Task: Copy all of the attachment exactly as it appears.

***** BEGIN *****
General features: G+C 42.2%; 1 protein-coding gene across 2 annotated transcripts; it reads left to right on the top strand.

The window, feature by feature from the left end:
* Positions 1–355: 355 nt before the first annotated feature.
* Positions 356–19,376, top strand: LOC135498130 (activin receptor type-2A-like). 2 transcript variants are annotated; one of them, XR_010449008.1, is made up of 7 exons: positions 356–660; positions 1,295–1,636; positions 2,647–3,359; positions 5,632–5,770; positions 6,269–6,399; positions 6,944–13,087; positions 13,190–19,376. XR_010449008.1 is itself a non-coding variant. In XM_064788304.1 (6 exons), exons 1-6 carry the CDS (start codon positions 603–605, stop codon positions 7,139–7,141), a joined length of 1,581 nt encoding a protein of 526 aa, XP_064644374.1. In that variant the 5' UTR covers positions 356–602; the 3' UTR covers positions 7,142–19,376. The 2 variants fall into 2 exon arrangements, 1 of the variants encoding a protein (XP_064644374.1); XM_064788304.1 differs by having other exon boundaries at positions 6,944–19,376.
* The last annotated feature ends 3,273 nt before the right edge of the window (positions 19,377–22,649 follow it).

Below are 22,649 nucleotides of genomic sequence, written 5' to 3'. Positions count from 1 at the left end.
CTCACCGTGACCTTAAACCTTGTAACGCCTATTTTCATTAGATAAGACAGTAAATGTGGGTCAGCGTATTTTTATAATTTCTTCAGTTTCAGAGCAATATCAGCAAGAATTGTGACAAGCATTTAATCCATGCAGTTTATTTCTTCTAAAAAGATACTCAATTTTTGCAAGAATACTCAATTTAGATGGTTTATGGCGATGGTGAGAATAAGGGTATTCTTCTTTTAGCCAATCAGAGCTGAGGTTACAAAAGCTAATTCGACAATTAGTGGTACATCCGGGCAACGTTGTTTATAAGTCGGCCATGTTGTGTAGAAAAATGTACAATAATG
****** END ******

General features: G+C 42.2%; 1 protein-coding gene across 2 annotated transcripts; it reads left to right on the top strand.

The window, feature by feature from the left end:
* Positions 1–355: 355 nt before the first annotated feature.
* Positions 356–19,376, top strand: LOC135498130 (activin receptor type-2A-like). 2 transcript variants are annotated; one of them, XR_010449008.1, is made up of 7 exons: positions 356–660; positions 1,295–1,636; positions 2,647–3,359; positions 5,632–5,770; positions 6,269–6,399; positions 6,944–13,087; positions 13,190–19,376. XR_010449008.1 is itself a non-coding variant. In XM_064788304.1 (6 exons), exons 1-6 carry the CDS (start codon positions 603–605, stop codon positions 7,139–7,141), a joined length of 1,581 nt encoding a protein of 526 aa, XP_064644374.1. In that variant the 5' UTR covers positions 356–602; the 3' UTR covers positions 7,142–19,376. The 2 variants fall into 2 exon arrangements, 1 of the variants encoding a protein (XP_064644374.1); XM_064788304.1 differs by having other exon boundaries at positions 6,944–19,376.
* The last annotated feature ends 3,273 nt before the right edge of the window (positions 19,377–22,649 follow it).

Below are 22,649 nucleotides of genomic sequence, written 5' to 3'. Positions count from 1 at the left end.
CTCACCGTGACCTTAAACCTTGTAACGCCTATTTTCATTAGATAAGACAGTAAATGTGGGTCAGCGTATTTTTATAATTTCTTCAGTTTCAGAGCAATATCAGCAAGAATTGTGACAAGCATTTAATCCATGCAGTTTATTTCTTCTAAAAAGATACTCAATTTTTGCAAGAATACTCAATTTAGATGGTTTATGGCGATGGTGAGAATAAGGGTATTCTTCTTTTAGCCAATCAGAGCTGAGGTTACAAAAGCTAATTCGACAATTAGTGGTACATCCGGGCAACGTTGTTTATAAGTCGGCCATGTTGTGTAGAAAAATGTACAATAATG